Do quality metrics actually improve care?
With Medicare and commercial insurers increasingly tying physicians’ reimbursement to their ability to report on—and meet—outcome measurements, the question logically arises, is it working? Is the growing emphasis on quality and value having an impact on patient health, and/or healthcare spending?
The short answer is, it’s too soon to tell. Still, intriguing—if scattered—evidence is beginning to emerge that it might be. For example:
Medicare spending for 2014 was projected to be about $1,200 less per beneficiary than had been forecast in 2010, the year the Affordable Care Act was passed, according to a Kaiser Family Foundation study. The slowdown in spending is partially attributable to “reductions in provider payment updates and Medicare Advantage payments” as well as cuts resulting from the 2013 budget sequester, the authors say, while adding that “providers may be tightening their belts and looking to deliver care more efficiently in response to financial incentives included in the ACA, and it is possible that these changes are having a bigger effect than expected.”
The National Council of Quality Assurance, in its study “The State of Health Care Quality 2014,” found improvements in 46% of the 139 Healthcare Effectiveness Data and Information Set performance measures it tracked over the previous three to five years, performance declines in 8%, and mixed results or no trend in 46%.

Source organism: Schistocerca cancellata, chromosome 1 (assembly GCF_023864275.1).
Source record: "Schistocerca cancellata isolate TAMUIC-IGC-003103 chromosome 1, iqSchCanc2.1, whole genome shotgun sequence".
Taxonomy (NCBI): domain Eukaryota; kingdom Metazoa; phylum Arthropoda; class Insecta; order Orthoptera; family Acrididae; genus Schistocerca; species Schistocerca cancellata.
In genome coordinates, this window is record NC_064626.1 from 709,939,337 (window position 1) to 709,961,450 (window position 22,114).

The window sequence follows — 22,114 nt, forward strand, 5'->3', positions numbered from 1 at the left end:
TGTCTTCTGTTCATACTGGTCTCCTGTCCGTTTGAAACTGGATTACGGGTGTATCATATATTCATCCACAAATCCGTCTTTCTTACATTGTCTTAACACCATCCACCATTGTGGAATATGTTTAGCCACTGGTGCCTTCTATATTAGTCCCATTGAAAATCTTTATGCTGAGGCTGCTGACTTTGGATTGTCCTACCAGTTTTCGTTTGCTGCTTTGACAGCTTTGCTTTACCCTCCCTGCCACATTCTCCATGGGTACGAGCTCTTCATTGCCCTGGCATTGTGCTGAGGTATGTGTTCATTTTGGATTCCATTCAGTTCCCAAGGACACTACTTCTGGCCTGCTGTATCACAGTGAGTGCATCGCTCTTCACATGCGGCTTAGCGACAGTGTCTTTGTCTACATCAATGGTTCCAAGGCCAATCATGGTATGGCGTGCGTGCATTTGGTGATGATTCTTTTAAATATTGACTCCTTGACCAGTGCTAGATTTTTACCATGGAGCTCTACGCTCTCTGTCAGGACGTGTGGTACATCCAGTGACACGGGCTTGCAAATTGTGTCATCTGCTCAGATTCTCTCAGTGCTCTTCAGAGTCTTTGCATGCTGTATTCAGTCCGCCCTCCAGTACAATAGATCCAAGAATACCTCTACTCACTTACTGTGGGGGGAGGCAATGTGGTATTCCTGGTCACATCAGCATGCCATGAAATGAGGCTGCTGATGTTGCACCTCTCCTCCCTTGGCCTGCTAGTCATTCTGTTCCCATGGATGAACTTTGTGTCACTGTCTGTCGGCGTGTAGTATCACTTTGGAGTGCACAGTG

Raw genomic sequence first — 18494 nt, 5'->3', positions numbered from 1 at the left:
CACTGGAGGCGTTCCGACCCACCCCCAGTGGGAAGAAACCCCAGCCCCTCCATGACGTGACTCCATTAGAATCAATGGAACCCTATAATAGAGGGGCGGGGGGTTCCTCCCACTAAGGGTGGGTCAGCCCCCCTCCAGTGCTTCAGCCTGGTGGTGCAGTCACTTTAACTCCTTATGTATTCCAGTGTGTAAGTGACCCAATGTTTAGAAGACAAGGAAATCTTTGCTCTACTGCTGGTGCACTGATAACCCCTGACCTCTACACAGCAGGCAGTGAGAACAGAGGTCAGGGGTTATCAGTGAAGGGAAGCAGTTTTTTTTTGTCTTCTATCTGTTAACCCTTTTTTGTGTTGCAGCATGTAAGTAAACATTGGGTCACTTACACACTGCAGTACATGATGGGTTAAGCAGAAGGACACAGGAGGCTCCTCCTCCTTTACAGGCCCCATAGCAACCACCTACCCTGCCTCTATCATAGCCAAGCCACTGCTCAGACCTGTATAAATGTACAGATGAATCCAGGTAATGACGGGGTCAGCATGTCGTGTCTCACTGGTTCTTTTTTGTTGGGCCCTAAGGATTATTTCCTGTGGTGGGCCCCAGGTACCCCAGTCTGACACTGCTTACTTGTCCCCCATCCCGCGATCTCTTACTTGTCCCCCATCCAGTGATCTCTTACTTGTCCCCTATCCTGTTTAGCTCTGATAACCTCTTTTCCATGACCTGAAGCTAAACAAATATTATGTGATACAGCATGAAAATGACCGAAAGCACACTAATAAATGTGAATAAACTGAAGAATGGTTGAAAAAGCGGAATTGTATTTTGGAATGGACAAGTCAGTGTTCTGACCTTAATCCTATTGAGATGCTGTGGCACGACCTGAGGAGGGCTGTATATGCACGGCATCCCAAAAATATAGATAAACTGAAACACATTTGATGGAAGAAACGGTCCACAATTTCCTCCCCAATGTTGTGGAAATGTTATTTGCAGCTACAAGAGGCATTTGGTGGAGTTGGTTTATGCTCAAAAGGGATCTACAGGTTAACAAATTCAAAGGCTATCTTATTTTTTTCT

Medicare’s evaluation of the first year of its Comprehensive Primary Care (CPC) initiative, a collaboration between public and private payers designed to improve primary care delivery in seven regions, concluded that “CPC appears to have reduce total monthly Medicare Part A and B expenditures per beneficiary …. by $14, or 2 percent. The reductions appear to be due to the favorable…impacts on hospitalizations and emergency department visits (total and outpatient.)” The evaluation also found a four percent reduction in unplanned 30-day hospital readmissions, a decline it calls “sizable but not quite statistically significant.”
The national 30-day, all-cause hospital readmission rate average for Medicare fee-for-service beneficiaries fell from 19% in the 2007-2011 period to 18.4% in 2012, according to a 2013 study in Medicare & Medicaid Research Review. The readmission rate fell below 18% for the first part of 2013, Medicare subsequently reported.
“I’m a contract negotiator, and from my perspective I can tell you payers wouldn’t be investing (in quality initiatives) if they hadn’t already seen the outcome and the return on investment,” says Doral Jacobsen, MBA, FACMPE, senior manager with DHG Healthcare. “So pieces of this are working, though it varies by market and by practice.”
Nitin Damle, MD, FACP, a member of the American College of Physicians Board of Regents, is more cautious. “We feel that a more value-based approach to practicing medicine is important, so moving away from pure fee-for-service to a more value-based reimbursement system is the direction we want to move in. But we’re not sure yet if we are moving the needle in terms of whether patients overall are getting a higher quality of care.”